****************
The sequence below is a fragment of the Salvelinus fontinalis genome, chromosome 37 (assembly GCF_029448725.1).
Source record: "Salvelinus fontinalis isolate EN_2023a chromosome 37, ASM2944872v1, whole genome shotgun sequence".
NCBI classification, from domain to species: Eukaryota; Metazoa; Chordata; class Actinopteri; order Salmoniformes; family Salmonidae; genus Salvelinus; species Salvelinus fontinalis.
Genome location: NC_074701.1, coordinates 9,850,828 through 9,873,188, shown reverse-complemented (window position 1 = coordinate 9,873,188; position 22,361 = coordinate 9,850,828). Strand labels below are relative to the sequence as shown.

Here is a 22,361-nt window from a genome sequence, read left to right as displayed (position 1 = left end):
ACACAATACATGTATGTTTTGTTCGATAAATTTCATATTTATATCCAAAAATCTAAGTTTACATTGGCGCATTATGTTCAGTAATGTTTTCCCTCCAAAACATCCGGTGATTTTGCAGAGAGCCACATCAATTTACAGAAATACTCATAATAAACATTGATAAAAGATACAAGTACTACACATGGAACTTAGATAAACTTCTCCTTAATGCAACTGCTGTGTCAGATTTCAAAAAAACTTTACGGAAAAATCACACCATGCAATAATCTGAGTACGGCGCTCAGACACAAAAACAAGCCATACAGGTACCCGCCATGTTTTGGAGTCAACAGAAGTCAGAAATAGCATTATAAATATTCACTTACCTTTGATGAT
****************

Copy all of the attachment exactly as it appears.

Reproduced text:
The sequence below is a fragment of the Salvelinus fontinalis genome, chromosome 37 (assembly GCF_029448725.1).
Source record: "Salvelinus fontinalis isolate EN_2023a chromosome 37, ASM2944872v1, whole genome shotgun sequence".
NCBI classification, from domain to species: Eukaryota; Metazoa; Chordata; class Actinopteri; order Salmoniformes; family Salmonidae; genus Salvelinus; species Salvelinus fontinalis.
Genome location: NC_074701.1, coordinates 9,850,828 through 9,873,188, shown reverse-complemented (window position 1 = coordinate 9,873,188; position 22,361 = coordinate 9,850,828). Strand labels below are relative to the sequence as shown.

Here is a 22,361-nt window from a genome sequence, read left to right as displayed (position 1 = left end):
ACACAATACATGTATGTTTTGTTCGATAAATTTCATATTTATATCCAAAAATCTAAGTTTACATTGGCGCATTATGTTCAGTAATGTTTTCCCTCCAAAACATCCGGTGATTTTGCAGAGAGCCACATCAATTTACAGAAATACTCATAATAAACATTGATAAAAGATACAAGTACTACACATGGAACTTAGATAAACTTCTCCTTAATGCAACTGCTGTGTCAGATTTCAAAAAAACTTTACGGAAAAATCACACCATGCAATAATCTGAGTACGGCGCTCAGACACAAAAACAAGCCATACAGGTACCCGCCATGTTTTGGAGTCAACAGAAGTCAGAAATAGCATTATAAATATTCACTTACCTTTGATGAT